Past ALT-TV episodes to air on television

Mercury Bowen, Entertainment Reporter

The Alternative Television and Film Club will air past episodes on a local television channel beginning in January 2019 at 11 p.m. on Saturdays.

Professor Scott Walus, advisor and creator of ALT-TV, said he is pleased that the show will be airing on television.

“It’s what I hoped for when it started,” Walus said.

Walus also said the time slot will be a good way to look back on past episodes.

“To go back and remember people and see how that is just neat,” Walus said, “it’s neat to see those snapshots.”

The time slot came about when Jeff Owens became the general manager of WEIU, Walus said.

“Jeff has always had a very open position when it comes to students,” Walus said. “He’s like, ‘Get them involved.’ ‘Get them behind a microphone.’ ‘Get them behind a camera.’”

Dan Jones, a TV broadcast equipment operator, initiated the process of putting ALT-TV on air.

“I reached out to (Walus) and said, ‘Hey, we’ve got a channel if you guys want to put some stuff on there,” Jones said. “He said he had some stuff. It’s really easy.”

Elijah Snyder, an ALT-TV member, said he is excited for the episodes to air regularly on television.

“That would give us such a big reach,” Snyder said. “It would also help us with our writing and our acting.”

Walus said the idea of ALT-TV airing a show was a unique one.

“To my knowledge, there are very few scripted-based creative shows on TV at a college,” Walus said. “This doesn’t happen.”

According to Walus, it was the lack of RSOs supporting creative video content that led him to initiate what would become ALT-TV more than six years ago.

“This all started because there really wasn’t a space on campus to do creative work,” Walus said.

Walus said he felt the RSO needed to have a more flexible dynamic.

“I’ve always been of the opinion that the more diverse you can be with your production, the more things that you can do, the more rich that each of them become,” Walus said.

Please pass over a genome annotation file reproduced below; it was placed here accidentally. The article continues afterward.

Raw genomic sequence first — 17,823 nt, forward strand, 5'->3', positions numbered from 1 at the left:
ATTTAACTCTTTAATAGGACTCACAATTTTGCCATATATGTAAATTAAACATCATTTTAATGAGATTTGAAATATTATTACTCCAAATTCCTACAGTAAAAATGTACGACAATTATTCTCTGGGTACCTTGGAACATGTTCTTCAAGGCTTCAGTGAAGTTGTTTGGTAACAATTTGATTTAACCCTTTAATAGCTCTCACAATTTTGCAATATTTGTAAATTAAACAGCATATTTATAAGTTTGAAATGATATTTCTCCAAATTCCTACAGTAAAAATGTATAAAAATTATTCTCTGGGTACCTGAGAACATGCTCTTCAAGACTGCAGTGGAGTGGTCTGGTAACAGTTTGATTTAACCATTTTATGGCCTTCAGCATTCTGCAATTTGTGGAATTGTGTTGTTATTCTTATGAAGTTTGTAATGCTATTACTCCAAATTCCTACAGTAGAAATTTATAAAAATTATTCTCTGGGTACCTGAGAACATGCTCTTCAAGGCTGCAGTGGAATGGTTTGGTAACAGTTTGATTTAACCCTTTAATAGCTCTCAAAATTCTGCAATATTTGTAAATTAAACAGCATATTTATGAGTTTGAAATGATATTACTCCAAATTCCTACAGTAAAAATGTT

In creating the first episode, Walus said it was very much about putting together something to enjoy for both the creatorws and the viewers.

“The idea was we got that shot and edited and we grabbed some other kids who were working on things and we cobbled together our first episode,” Walus said. “(We) screened it on top of the rock where we would go and do so for the next five-and-a-half years.”

Walus said the episodes grew in popularity, with several people attending the viewings for many of them.

“The biggest one was we had 200 people there,” Walus said. “It was damn near fire code.”

According to Walus, the ALT-TV members enjoyed the episodes as much as, if not more than, the viewers.

“They got hooked on it,” Walus said. “The immediacy of hearing people laugh where they’re supposed to laugh, it’s way different than watching TV.”

Being part of the production as well as the viewing of the episodes was important, according to Walus.

“There’s a much different bonding experience watching it as part of this episode,” Walus said. “Like ‘I worked on this’ and ‘You worked on mine,’ and people applauded.”

Mercury Bowen can be reached at 581-2812 or [email protected]